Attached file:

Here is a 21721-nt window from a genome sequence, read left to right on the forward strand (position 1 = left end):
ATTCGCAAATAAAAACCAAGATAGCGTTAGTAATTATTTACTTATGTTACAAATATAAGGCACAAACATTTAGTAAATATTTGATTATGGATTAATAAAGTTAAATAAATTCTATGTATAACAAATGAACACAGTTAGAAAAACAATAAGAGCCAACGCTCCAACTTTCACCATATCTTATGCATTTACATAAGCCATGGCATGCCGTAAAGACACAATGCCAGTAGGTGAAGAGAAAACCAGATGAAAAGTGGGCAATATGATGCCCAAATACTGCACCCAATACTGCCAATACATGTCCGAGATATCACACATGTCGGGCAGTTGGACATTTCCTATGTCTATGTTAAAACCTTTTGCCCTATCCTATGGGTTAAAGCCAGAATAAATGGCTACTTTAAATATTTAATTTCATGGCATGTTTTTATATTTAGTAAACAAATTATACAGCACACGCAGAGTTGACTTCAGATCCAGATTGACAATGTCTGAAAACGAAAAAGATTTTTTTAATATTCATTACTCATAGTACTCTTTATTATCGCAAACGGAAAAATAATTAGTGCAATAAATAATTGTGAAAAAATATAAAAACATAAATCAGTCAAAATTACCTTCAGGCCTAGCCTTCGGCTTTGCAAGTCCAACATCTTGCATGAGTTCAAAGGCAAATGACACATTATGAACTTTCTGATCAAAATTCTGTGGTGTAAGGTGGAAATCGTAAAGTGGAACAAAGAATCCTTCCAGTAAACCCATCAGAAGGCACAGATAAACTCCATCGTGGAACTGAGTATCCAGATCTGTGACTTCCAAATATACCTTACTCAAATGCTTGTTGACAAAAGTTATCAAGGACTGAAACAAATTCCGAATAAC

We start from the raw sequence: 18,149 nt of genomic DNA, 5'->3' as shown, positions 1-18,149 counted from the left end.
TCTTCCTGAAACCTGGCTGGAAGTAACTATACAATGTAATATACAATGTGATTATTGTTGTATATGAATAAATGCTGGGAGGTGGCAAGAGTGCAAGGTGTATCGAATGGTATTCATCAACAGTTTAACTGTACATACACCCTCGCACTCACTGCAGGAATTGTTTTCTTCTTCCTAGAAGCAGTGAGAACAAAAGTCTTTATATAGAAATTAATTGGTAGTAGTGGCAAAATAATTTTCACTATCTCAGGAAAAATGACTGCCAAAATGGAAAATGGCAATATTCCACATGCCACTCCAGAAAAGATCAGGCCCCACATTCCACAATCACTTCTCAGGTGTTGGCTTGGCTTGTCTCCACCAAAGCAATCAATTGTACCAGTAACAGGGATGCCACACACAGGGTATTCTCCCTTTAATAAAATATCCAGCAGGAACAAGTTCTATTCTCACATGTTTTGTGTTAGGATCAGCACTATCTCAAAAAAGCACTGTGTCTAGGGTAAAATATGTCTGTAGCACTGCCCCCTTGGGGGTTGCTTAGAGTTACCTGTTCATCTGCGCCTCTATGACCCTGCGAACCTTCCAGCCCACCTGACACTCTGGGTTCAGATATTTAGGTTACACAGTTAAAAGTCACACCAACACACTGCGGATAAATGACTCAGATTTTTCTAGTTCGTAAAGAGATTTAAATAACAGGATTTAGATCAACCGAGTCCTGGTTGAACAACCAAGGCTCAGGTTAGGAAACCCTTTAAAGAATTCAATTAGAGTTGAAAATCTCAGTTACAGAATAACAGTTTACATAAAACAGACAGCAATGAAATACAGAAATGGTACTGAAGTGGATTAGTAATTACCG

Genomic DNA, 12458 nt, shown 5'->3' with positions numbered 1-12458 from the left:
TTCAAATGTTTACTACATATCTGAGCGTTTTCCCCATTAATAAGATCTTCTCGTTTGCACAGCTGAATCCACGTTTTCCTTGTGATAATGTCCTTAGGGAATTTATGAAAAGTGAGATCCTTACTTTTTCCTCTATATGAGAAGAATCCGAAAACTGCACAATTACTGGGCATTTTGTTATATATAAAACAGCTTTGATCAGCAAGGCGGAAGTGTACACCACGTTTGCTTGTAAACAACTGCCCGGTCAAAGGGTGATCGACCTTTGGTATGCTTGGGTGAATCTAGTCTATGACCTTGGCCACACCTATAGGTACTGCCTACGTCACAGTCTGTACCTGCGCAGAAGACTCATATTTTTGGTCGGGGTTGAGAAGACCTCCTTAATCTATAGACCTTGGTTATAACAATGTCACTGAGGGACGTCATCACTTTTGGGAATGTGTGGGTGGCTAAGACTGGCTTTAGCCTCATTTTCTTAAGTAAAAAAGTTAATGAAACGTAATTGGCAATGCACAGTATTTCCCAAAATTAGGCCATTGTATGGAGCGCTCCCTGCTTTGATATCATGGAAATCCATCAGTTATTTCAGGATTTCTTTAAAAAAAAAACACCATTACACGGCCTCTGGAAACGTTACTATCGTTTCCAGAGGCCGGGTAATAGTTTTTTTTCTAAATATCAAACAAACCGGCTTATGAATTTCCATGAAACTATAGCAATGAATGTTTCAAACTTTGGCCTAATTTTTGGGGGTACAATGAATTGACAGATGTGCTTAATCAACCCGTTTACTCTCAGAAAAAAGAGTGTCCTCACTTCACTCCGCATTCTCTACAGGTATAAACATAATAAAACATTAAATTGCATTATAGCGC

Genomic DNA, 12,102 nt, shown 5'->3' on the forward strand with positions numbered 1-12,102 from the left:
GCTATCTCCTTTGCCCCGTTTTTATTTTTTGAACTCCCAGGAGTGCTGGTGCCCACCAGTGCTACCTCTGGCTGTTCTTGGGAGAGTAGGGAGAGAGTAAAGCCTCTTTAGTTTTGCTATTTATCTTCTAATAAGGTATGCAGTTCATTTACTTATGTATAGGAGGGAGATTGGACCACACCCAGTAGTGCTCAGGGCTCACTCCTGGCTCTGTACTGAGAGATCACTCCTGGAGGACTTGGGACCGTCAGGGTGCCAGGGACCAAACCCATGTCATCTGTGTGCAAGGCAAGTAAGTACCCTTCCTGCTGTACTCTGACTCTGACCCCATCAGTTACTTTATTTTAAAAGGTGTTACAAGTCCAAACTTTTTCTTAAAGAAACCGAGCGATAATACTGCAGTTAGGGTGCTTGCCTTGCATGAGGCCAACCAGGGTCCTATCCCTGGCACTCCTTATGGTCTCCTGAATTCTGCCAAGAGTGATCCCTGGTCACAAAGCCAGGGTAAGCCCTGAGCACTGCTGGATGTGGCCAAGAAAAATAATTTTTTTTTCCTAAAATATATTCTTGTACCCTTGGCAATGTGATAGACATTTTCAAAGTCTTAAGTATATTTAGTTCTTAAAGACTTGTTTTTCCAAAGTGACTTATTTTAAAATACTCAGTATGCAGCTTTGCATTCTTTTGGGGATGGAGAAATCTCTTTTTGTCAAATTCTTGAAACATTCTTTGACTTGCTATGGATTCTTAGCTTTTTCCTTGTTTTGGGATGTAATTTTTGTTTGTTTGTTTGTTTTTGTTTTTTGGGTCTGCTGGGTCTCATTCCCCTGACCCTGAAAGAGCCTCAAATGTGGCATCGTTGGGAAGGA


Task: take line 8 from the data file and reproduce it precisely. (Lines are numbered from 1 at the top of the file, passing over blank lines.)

GCTATCTCCTTTGCCCCGTTTTTATTTTTTGAACTCCCAGGAGTGCTGGTGCCCACCAGTGCTACCTCTGGCTGTTCTTGGGAGAGTAGGGAGAGAGTAAAGCCTCTTTAGTTTTGCTATTTATCTTCTAATAAGGTATGCAGTTCATTTACTTATGTATAGGAGGGAGATTGGACCACACCCAGTAGTGCTCAGGGCTCACTCCTGGCTCTGTACTGAGAGATCACTCCTGGAGGACTTGGGACCGTCAGGGTGCCAGGGACCAAACCCATGTCATCTGTGTGCAAGGCAAGTAAGTACCCTTCCTGCTGTACTCTGACTCTGACCCCATCAGTTACTTTATTTTAAAAGGTGTTACAAGTCCAAACTTTTTCTTAAAGAAACCGAGCGATAATACTGCAGTTAGGGTGCTTGCCTTGCATGAGGCCAACCAGGGTCCTATCCCTGGCACTCCTTATGGTCTCCTGAATTCTGCCAAGAGTGATCCCTGGTCACAAAGCCAGGGTAAGCCCTGAGCACTGCTGGATGTGGCCAAGAAAAATAATTTTTTTTTCCTAAAATATATTCTTGTACCCTTGGCAATGTGATAGACATTTTCAAAGTCTTAAGTATATTTAGTTCTTAAAGACTTGTTTTTCCAAAGTGACTTATTTTAAAATACTCAGTATGCAGCTTTGCATTCTTTTGGGGATGGAGAAATCTCTTTTTGTCAAATTCTTGAAACATTCTTTGACTTGCTATGGATTCTTAGCTTTTTCCTTGTTTTGGGATGTAATTTTTGTTTGTTTGTTTGTTTTTGTTTTTTGGGTCTGCTGGGTCTCATTCCCCTGACCCTGAAAGAGCCTCAAATGTGGCATCGTTGGGAAGGA